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North Korea's Kim Jong Un permits racetrack gambling as international sanctions take hold

  • In recent weeks, North Korea's access to foreign money has been significantly limited by a flurry of international sanctions over Pyongyang's missile and nuclear weapons programs.
  • The North's state-run KCNA news agency said Friday that a series of races were due to take place at the Mirim Horse Racing Club near Pyongyang on Saturday.
  • Pictures by KCNA showed hundreds of spectators in attendance over the weekend while visitors aged 12 and over were allowed to bet on jockeys in a raffle-based system, Reuters reported, citing Korean Central Television.
Amateur horse riders compete during the 'Autumn Race-Goers Games' at the Mirim Riding Club in Pyongyang on October 15, 2017.
KIM WON-JIN | AFP | Getty Images
Amateur horse riders compete during the 'Autumn Race-Goers Games' at the Mirim Riding Club in Pyongyang on October 15, 2017.

North Korean race-goers who once risked three years hard labor for gambling are now able to bet on local horse races, as the one-party state searches for new ways to generate hard currency in the wake of tough international sanctions.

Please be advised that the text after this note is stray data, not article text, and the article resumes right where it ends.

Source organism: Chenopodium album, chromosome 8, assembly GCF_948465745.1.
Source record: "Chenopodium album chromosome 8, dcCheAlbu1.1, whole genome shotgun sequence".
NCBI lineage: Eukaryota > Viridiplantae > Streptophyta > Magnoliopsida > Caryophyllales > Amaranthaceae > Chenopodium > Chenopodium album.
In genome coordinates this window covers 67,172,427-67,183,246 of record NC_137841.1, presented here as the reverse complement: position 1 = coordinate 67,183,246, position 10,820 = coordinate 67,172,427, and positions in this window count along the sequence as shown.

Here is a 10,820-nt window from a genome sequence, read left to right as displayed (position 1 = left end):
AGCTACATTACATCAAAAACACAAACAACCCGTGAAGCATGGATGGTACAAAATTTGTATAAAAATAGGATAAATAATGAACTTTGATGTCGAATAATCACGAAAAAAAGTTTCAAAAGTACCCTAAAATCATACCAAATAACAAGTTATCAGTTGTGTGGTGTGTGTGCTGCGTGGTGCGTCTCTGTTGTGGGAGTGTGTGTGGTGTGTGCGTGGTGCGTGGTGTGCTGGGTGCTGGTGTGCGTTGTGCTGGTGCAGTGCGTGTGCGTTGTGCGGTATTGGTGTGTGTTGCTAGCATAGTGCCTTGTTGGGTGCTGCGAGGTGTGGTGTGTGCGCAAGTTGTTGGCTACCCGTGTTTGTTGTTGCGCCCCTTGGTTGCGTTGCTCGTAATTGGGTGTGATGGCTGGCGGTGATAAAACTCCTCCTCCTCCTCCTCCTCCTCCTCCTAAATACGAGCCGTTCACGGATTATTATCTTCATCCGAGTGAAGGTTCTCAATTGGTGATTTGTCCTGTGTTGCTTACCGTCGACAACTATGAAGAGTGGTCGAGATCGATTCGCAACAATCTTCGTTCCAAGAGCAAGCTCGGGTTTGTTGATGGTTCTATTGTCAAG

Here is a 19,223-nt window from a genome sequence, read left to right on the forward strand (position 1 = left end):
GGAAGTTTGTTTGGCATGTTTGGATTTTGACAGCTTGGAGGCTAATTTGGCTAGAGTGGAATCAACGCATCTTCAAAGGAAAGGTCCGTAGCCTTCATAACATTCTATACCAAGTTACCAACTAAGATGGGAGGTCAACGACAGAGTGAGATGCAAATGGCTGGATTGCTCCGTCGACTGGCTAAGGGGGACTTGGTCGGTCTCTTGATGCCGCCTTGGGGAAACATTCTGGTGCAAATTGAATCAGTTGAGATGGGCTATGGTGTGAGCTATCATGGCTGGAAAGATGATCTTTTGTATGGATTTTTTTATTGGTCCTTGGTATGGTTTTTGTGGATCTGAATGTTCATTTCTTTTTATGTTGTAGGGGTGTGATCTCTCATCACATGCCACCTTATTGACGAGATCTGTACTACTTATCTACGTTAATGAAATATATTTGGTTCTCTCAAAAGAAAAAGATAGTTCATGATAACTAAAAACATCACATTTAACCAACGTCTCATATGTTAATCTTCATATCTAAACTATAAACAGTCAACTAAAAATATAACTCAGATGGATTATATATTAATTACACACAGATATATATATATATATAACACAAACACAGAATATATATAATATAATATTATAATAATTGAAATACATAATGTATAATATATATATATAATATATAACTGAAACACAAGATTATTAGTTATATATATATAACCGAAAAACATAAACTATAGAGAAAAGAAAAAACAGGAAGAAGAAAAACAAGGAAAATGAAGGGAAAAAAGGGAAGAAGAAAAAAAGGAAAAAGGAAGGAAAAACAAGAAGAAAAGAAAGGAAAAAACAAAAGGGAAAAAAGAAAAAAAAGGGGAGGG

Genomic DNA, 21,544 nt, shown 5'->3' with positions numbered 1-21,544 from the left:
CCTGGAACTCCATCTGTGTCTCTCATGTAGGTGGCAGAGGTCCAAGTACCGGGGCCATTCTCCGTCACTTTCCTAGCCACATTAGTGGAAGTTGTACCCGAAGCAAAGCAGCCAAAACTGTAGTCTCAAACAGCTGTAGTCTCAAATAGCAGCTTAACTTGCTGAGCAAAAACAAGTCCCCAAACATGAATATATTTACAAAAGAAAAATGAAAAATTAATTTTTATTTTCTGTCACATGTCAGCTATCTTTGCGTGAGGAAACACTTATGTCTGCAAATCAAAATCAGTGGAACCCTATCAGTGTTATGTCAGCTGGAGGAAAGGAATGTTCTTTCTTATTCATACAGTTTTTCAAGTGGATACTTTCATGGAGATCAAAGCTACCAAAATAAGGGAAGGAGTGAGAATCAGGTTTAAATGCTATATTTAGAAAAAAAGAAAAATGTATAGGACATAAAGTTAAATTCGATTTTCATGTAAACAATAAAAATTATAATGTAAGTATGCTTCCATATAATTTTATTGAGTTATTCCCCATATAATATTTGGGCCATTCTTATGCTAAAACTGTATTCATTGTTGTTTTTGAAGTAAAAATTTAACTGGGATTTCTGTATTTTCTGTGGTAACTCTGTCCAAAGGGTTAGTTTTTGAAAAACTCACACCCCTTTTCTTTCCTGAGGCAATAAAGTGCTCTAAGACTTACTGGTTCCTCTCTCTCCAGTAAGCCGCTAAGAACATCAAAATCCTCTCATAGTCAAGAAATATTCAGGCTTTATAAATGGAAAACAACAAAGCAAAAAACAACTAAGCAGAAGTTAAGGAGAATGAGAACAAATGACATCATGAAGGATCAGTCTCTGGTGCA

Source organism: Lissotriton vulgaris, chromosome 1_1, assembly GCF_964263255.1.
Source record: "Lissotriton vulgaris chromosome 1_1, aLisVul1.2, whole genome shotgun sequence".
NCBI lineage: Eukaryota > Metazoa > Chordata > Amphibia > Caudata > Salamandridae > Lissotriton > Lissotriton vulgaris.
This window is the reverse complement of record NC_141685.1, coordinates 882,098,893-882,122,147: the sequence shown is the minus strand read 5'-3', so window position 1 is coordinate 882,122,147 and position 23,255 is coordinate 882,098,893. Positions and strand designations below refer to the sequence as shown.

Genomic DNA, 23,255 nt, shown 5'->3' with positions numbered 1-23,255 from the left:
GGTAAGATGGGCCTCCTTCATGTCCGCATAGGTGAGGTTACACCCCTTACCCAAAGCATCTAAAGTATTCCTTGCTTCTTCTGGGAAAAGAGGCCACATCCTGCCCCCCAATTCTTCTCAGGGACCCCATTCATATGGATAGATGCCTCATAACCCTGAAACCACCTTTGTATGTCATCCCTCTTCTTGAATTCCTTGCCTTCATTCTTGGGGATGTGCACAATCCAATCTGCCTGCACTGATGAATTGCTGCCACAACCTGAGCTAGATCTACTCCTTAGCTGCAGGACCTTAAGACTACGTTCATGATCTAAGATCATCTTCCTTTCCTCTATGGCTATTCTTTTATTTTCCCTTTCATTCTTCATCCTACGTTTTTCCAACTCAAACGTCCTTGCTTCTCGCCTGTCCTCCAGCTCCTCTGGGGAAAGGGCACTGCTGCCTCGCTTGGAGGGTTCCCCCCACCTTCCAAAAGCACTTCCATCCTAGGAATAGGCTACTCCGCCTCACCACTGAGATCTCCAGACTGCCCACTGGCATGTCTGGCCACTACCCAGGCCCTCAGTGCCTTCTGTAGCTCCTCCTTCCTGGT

In recent weeks, North Korea's access to foreign money has been significantly limited by a flurry of international sanctions over Pyongyang's missile and nuclear weapons programs.

The North's state-run KCNA news agency said Friday that a series of races were due to take place at the Mirim Horse Racing Club near Pyongyang on Saturday. The venue is reportedly one of Kim Jong Un's most prominent leisure developments.

"Kim has been pushing for vanity projects for a theme park, sky resort and the horse riding club for the sake of propping up the people's wellbeing, but their real purpose was to earn foreign currency," Na Jeong-won, head of the North Korea Industry-Economy Research Institute in Seoul, told Reuters on Monday.

White horses

Pictures by KCNA showed hundreds of spectators in attendance over the weekend while visitors aged 12 and over were allowed to bet on jockeys in a raffle-based system, Reuters reported, citing Korean Central Television.

The races featured mostly white-grey horses. In North Korea, white horses have traditionally been seen as a propaganda symbol closely linked to the ruling Kim family.

A spate of international sanctions against North Korea has seen bans placed on crucial exports for Pyongyang — including coal, seafood and textiles.

—Reuters contributed to this report.